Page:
What Factors Influence an Idaho Child Custody Determination?

A court in Idaho must examine list of complex factors in a child custody determination

In a perfect world, when it comes to child custody, parents would always be cooperative, would work together to create a parenting plan that allocates time with both parents on a realistic schedule that is in the child or children's best interests and that is viable for both parents.

That does happen, sometimes. Of course, in the real world, not everyone fits within this ideal circumstance. So you and your former spouse cannot agree on a workable child custody plan? What happens now?

If you cannot agree, then a judge will have to determine a child custody arrangement that is in the best interests of the child. This is a statutory standard based on a number of relevant factors.

Multiple Factors

The Idaho statutes list a number of factors that a judge will consider, if relevant for the child, in determining what custody arrangement will be in the child's best interests.

First, they consider "the wishes of the child's parent or parents as to his or her custody." Parental desires and behavior are important. The judge will also consider the wishes of the child as to his or her custodian, taking into consideration the age and maturity of the child. The wishes of a 15-year-old will likely carry more weight than those of a toddler.

The third factor looks holistically at the "interaction and interrelationship of the child with his or her parent or parents, and his or her siblings." This can be a complex factor and it helps to provide the judge with as much relevant evidence as possible about how you interact with your children, their siblings (including step-siblings and half-siblings), and their other parent.

The next factor examines "the child's adjustment to his or her home, school and community," and is especially relevant if one parent's residence would require a change in schools or something that could disrupt a child's sense of well-being.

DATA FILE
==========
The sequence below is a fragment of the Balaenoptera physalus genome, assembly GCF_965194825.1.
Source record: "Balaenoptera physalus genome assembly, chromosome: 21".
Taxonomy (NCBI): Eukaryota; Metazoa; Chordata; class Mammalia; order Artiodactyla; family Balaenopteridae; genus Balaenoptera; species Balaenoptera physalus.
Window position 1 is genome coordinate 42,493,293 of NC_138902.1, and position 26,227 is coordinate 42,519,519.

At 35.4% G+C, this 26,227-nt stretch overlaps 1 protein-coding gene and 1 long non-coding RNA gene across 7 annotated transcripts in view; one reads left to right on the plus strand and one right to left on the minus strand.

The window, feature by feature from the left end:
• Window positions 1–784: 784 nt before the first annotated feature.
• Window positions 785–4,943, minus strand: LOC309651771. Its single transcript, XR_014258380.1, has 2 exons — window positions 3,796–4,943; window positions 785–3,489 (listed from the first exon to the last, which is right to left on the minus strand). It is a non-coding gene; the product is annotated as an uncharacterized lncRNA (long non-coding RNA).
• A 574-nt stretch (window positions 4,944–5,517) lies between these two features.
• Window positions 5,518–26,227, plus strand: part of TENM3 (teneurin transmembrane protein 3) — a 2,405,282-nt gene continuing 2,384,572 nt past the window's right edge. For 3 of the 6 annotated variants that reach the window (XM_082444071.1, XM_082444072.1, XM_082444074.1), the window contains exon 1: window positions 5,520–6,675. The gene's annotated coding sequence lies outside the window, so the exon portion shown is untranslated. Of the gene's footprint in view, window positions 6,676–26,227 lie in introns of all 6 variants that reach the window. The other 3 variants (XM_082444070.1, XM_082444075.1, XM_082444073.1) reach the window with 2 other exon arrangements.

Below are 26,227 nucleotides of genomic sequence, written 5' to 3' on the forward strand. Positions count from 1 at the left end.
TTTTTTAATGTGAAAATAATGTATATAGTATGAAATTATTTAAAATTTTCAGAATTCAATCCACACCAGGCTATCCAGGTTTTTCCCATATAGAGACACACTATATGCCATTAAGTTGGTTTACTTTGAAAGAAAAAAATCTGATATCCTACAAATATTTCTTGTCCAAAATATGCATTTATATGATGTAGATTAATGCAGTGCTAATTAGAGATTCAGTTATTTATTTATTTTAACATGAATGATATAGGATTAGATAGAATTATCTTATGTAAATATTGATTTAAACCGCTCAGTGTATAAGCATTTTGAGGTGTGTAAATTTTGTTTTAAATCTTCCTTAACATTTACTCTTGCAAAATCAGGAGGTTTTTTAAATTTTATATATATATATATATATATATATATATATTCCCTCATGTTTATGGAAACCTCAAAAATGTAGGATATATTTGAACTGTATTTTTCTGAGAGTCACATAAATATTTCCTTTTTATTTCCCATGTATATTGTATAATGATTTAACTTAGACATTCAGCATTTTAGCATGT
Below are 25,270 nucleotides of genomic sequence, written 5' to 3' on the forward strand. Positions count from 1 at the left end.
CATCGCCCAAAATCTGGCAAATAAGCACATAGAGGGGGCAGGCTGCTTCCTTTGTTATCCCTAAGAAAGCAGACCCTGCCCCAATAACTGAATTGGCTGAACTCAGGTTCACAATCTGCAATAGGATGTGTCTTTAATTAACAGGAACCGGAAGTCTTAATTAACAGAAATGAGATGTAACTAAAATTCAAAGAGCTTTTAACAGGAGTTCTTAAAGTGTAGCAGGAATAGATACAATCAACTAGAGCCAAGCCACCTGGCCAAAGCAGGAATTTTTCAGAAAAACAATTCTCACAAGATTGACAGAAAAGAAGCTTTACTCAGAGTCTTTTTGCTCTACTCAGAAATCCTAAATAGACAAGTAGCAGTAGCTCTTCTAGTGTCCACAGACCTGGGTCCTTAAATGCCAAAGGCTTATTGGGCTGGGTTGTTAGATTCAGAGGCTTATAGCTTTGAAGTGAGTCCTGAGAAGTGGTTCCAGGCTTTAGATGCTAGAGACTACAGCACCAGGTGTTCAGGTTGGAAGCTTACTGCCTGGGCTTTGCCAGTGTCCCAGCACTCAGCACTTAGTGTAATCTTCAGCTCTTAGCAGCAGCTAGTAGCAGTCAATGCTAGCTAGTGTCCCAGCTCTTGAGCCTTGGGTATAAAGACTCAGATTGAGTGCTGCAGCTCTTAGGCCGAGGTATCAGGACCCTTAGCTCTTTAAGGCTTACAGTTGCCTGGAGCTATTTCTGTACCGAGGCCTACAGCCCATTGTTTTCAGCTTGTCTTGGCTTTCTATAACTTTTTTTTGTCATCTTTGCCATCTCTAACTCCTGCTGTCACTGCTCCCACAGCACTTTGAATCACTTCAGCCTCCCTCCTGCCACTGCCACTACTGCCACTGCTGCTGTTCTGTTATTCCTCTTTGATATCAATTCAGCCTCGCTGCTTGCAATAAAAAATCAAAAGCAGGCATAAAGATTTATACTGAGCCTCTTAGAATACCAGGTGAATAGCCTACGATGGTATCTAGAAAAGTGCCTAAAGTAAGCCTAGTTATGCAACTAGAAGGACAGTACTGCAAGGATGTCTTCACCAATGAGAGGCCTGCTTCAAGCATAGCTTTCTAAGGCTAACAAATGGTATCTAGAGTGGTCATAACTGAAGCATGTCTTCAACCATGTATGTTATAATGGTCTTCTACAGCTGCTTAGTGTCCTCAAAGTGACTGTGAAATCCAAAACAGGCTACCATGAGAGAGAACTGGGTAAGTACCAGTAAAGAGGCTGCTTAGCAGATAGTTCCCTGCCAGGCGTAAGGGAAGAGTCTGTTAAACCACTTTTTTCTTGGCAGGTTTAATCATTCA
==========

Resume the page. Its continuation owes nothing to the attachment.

The fifth factor looks at the "character and circumstances" of the parents, grandparents or other adults who will be around the children. If a parent or other person involved with the children has substance abuse issues or has been incarcerated or has other issues that affect the person's general fitness, the court will consider these things in deciding the nature and extent of a parent's parenting time.

The sixth factor examines the child's need for "continuity and stability" in their life, which includes their sensitivity to these issues and their involvement in their community and school. A particular child's needs for continuity and stability may differ depending on the child's age and other circumstances. The analysis for a toddler would be very different from that used with a child heavily involved in sports or other activities at a particular school.

The last statutory factor concerns whether there has been any conduct of a parent that involves domestic violence as defined by the Idaho Code. This is a very serious factor and if it is present it is likely to be given a great deal of weight by a judge during a custody determination. Domestic violence is broadly defined by Idaho Code section 39-6303.

The Best Interests

Because of the complexity of many of these factors, you may need the help of an experienced Idaho family law attorney. Because an experienced attorney understands the statutes and the court cases that have interpreted the statutes, they can review the facts of your situation and help to build a case that will demonstrate to the judge how your parenting plan will serve the best interests of your child or children.